It’s meant to be for inspiration and keeping up-to-date with what’s going on.

This time it includes presidential native advertising, Barclays bank, the Capital One Cup, Topshop and The Hunger Games. For more on this topic see our roundup of campaigns from January and November 2014.

British Airways

BA has recruited Oxford University’s a capella group Out Of The Blue for a video spoofing Wham’s Club Tropicana.

The choir gained notoriety last year when its version of Shakira’s Hips Don’t Lie went viral. It now has 5.6m YouTube views.

BA’s Wham tribute coincides with a period that is apparently the most stressful for booking summer holidays.

Teaser photos were posted on Twitter and Instagram in early February and the video has now been shared across BA’s social platforms. It will also be shown on the airline’s in-flight entertainment systems.

Obama and Buzzfeed

It seems that native advertising can work, as long as you can call on the services of Barack Obama.

The President partnered with Buzzfeed’s video team for a post aimed at driving people to the government’s healthcare site.

The two-minute clip was embedded on Facebook (sucks to you, YouTube) and has been viewed more than 50m times.


UK bank Barclays has announced that users of its Pingit app will be able to transfer money to other people by using their Twitter handle.

It works if the user has connected their Twitter and Pingit profiles.

Nestle internship

Nestle and Twitter have put a 10-week paid internship up for grabs to the person who submits the best CV using Vine.

Applicants can either fill in a form or submit a six-second video explaining why they deserve the internship.

The applicant with the best Vine video will be awarded a place at the assessment centre, to take place on 14 April, alongside 12 other participants.

The process is apparently already live, though I can’t find where you need to submit the application, nor can I find anyone who has actually used the #6secondCV hashtag on Twitter or Vine.

Capital One Cup

On Sunday Wembley hosted the final of the world’s least prestigious football competition – the Capital One Cup.

Spurs took on Chelsea in a really dull game that saw Tottenham lose 2-0.

The night before it was a different story, as Tottenham’s fans outvoted their rivals on Twitter meaning the Wembley arch was lit up in the team’s colours.

Fans had to vote using either #ChelseaAtWembley or #SpursAtWembley.

According to Topsy, the Chelsea hashtag has been used 4,331 times compared to 4,228 for the Spurs one, so something has gone awry somewhere.


Burberry fell back on a tried and tested social trick for London Fashion Week, tweeting personalised images to other Twitter users.

During its runway show on 23 February users could take a photo of the models using the hashtag #Tweetcam.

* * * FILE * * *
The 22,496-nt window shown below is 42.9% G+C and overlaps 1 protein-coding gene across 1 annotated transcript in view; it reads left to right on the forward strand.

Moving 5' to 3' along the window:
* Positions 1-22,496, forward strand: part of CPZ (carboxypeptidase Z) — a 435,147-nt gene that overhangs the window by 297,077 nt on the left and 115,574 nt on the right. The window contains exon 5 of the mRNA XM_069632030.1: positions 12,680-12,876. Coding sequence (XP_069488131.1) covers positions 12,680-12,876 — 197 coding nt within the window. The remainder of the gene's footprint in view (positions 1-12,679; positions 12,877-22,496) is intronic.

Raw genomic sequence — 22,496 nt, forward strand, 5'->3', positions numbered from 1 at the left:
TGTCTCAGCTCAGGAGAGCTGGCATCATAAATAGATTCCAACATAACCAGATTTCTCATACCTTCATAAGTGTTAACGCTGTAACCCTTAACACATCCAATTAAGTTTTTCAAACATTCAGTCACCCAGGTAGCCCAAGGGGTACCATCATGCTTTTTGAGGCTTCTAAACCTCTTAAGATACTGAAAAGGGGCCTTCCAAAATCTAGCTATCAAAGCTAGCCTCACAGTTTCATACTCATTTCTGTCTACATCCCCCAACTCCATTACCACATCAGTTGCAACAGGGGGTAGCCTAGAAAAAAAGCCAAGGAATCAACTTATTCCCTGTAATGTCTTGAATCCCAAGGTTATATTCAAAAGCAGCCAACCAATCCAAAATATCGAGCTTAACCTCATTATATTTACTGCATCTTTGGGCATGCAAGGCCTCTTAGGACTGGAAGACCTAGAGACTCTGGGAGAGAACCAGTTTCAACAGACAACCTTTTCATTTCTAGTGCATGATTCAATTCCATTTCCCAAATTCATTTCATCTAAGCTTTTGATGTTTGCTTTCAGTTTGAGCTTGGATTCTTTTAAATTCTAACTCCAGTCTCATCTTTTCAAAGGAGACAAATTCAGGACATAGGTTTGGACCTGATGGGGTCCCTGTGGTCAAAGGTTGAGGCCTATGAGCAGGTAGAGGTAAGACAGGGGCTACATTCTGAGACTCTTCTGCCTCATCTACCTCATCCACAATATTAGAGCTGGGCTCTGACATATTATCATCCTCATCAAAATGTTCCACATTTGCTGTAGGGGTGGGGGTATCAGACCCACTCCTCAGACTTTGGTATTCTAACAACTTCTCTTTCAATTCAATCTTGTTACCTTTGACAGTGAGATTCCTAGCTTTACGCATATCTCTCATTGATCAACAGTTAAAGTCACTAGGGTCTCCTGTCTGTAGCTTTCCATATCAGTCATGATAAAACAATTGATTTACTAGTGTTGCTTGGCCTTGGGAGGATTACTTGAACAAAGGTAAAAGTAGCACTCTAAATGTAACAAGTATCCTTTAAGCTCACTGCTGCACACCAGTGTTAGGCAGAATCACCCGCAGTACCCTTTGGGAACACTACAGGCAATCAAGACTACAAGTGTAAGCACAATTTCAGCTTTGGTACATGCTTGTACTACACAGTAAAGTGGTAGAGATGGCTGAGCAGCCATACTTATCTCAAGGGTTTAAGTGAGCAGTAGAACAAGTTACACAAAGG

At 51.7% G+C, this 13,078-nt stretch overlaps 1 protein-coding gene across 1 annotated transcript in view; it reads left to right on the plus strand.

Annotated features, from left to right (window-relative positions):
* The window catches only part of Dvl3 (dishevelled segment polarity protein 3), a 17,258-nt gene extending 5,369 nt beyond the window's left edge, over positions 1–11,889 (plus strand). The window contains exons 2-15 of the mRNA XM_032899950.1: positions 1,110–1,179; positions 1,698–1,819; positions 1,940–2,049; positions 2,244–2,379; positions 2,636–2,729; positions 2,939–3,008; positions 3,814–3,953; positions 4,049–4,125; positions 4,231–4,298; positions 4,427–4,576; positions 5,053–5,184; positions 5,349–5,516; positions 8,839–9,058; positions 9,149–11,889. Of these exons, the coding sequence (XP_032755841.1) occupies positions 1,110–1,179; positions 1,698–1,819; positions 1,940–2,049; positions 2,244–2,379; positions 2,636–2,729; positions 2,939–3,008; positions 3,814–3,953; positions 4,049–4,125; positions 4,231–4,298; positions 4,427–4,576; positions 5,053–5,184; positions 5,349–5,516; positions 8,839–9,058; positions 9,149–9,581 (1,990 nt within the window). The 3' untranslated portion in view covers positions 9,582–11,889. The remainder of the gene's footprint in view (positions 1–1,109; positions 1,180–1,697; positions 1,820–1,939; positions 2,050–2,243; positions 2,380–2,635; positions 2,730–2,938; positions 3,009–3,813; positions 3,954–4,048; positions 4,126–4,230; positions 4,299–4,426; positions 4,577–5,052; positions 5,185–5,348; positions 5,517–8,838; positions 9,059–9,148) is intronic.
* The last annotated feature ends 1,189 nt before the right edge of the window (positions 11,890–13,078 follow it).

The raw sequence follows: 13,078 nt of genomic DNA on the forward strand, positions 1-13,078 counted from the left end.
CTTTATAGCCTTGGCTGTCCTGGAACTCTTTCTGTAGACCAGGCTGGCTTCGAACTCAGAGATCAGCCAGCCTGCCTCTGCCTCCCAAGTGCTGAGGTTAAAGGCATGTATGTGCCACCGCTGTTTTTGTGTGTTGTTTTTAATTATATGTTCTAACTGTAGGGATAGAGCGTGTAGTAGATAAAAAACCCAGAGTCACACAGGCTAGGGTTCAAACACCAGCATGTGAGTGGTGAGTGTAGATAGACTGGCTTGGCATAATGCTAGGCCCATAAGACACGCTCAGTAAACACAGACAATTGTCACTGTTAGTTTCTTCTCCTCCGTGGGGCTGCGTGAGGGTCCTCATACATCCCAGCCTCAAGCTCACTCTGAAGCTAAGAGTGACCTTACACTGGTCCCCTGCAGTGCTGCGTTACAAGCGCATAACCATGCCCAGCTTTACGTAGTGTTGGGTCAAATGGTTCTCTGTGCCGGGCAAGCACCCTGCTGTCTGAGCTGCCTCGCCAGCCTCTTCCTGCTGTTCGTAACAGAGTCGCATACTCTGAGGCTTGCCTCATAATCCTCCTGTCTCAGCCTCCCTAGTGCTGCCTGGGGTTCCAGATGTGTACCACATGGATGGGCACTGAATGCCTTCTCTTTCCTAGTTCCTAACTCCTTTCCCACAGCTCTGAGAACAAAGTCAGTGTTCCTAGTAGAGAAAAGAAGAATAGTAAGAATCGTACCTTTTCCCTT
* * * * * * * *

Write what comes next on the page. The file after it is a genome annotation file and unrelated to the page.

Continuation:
Burberry would then tweet the image with the person’s hashtag and a timestamp.

It’s obviously a bit of a gimmick, but one that helps people identify with the brand and gives an extra reason to tune in to the fashion show.

The Hunger Games

Lionsgate has created a social media game to promote the release of The Hunger Games: Mockingjay on DVD.

Users have to follow clues via promoted posts on Facebook that lead to Twitter and other partners sites including IGN, Break and Celebuzz.

They can then unlock bonus content by cracking codes and completing challenges.

There’s also a crowd-sourced element to the campaign, as hashtags will be aggregated to unlock additional content as part of a virtual rebellion, which obviously ties into the film’s narrative.

It’s an ambitious campaign and one that makes clever use of social ads.

Pret’s hot food tour

Pret A Manger took a branded food van on a tour of 12 British cities to give out samples of its porridge and quinoa rice pots.

The tour was promoted through social, with local Instagram users recruited to take photos of the food in each location.

Pret then posted the photos on Instagram, Facebook and Twitter and used locally targeted paid media with the hashtag #HotPret to reveal which city it was visiting on that day. 


Another London Fashion Week campaign, this time involving Topshop, Twitter and outdoor advertising.

Topshop broadcast details of next season’s trends onto eight outdoor advertising screens in the UK by listening into what industry influencers were talking about on Twitter.

As key trends emerged they appeared in the TOPSHOP trend cloud as hashtags – for instance #colourblocking, #pleats and #utility.

Customers could then tweet @Topshop using one of the trend hashtags to receive a curated shopping list inspired by the trend.

This campaign is a neat way of tying up offline and online media, though the tweet template was quite vague.